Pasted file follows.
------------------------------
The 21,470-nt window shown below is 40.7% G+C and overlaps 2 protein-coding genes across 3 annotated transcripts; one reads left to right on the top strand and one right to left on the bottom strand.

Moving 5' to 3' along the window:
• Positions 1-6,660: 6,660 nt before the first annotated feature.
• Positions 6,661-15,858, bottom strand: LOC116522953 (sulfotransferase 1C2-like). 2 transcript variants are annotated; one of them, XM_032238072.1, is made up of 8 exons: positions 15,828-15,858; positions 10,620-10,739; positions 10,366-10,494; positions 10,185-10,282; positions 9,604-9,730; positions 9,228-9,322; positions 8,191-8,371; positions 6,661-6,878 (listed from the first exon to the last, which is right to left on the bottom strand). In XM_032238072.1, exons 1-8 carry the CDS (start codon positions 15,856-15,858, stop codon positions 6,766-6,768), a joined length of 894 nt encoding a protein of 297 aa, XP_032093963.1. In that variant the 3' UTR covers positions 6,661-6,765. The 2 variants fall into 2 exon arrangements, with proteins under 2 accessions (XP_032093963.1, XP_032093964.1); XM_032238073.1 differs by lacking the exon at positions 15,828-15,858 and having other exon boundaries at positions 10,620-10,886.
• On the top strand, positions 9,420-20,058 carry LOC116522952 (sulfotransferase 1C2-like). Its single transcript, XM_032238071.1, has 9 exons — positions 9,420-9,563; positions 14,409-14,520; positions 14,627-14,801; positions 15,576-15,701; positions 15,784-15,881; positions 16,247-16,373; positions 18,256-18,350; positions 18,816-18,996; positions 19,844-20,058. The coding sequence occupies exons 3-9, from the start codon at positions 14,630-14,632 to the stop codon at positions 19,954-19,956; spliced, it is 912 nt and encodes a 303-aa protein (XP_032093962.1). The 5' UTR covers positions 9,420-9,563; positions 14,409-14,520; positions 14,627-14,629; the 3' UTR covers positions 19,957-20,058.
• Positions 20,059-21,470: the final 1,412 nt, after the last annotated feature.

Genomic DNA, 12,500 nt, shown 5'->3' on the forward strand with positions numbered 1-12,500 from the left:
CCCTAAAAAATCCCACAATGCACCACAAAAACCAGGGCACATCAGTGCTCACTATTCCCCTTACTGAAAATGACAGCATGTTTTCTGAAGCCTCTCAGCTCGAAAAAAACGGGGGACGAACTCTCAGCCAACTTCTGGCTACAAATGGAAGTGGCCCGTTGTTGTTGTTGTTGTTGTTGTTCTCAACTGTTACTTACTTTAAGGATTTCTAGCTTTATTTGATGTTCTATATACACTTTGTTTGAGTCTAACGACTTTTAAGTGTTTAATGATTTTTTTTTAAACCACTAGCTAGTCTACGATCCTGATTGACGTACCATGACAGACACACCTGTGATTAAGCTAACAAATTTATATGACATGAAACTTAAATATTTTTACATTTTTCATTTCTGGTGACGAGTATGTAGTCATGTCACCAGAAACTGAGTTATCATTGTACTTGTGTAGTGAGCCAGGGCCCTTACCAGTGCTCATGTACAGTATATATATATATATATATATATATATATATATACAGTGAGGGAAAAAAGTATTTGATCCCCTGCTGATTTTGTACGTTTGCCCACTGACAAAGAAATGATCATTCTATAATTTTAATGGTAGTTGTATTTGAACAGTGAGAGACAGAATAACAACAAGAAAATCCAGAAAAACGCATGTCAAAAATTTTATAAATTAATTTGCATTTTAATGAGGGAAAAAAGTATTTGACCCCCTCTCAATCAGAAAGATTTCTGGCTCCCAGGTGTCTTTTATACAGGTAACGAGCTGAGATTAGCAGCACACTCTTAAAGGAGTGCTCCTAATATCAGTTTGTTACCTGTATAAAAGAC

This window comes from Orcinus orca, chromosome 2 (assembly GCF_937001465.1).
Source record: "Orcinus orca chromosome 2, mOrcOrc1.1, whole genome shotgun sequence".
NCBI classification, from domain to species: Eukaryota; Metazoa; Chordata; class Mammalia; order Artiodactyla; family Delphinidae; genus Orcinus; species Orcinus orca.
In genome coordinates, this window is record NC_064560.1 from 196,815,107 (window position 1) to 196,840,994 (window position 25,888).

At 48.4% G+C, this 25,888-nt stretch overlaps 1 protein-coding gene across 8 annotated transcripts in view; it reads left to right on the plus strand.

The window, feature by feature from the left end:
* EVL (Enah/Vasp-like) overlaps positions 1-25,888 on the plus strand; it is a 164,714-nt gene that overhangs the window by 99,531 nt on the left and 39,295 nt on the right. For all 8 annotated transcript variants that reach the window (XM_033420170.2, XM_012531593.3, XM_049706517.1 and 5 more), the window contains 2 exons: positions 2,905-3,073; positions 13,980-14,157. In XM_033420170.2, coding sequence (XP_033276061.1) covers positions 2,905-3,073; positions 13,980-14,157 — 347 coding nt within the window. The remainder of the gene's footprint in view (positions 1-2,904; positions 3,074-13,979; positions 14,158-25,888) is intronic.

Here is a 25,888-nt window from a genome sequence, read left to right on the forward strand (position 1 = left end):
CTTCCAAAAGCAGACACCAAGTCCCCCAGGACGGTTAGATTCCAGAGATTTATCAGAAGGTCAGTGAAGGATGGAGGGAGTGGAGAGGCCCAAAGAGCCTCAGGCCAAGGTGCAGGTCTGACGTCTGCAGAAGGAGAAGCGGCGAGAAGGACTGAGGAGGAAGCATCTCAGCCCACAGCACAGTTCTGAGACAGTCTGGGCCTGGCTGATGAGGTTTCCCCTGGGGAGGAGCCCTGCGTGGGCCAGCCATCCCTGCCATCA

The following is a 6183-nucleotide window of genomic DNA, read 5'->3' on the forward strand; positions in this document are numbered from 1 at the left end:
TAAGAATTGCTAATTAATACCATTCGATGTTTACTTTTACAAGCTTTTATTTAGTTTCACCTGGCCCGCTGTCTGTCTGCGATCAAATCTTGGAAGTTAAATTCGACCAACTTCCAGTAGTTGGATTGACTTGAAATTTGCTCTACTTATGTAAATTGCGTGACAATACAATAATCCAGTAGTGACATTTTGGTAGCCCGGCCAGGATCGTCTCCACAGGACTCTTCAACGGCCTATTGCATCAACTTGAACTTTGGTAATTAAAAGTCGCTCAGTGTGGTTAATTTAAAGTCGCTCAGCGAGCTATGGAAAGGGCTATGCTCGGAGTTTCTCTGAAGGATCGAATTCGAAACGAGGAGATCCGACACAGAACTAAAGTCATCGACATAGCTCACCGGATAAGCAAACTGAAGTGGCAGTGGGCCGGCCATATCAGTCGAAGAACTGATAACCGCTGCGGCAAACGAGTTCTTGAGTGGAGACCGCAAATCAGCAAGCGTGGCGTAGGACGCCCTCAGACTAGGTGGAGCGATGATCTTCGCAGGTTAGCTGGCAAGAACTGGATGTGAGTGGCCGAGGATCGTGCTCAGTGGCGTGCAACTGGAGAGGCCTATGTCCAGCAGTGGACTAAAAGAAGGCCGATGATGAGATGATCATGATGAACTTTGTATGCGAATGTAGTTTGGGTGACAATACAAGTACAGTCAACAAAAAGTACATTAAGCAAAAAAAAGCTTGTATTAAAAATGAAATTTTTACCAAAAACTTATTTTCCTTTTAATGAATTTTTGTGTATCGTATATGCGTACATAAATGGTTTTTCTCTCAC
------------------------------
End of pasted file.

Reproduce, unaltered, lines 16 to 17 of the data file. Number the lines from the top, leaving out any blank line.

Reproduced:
Here is a 25,888-nt window from a genome sequence, read left to right on the forward strand (position 1 = left end):
CTTCCAAAAGCAGACACCAAGTCCCCCAGGACGGTTAGATTCCAGAGATTTATCAGAAGGTCAGTGAAGGATGGAGGGAGTGGAGAGGCCCAAAGAGCCTCAGGCCAAGGTGCAGGTCTGACGTCTGCAGAAGGAGAAGCGGCGAGAAGGACTGAGGAGGAAGCATCTCAGCCCACAGCACAGTTCTGAGACAGTCTGGGCCTGGCTGATGAGGTTTCCCCTGGGGAGGAGCCCTGCGTGGGCCAGCCATCCCTGCCATCA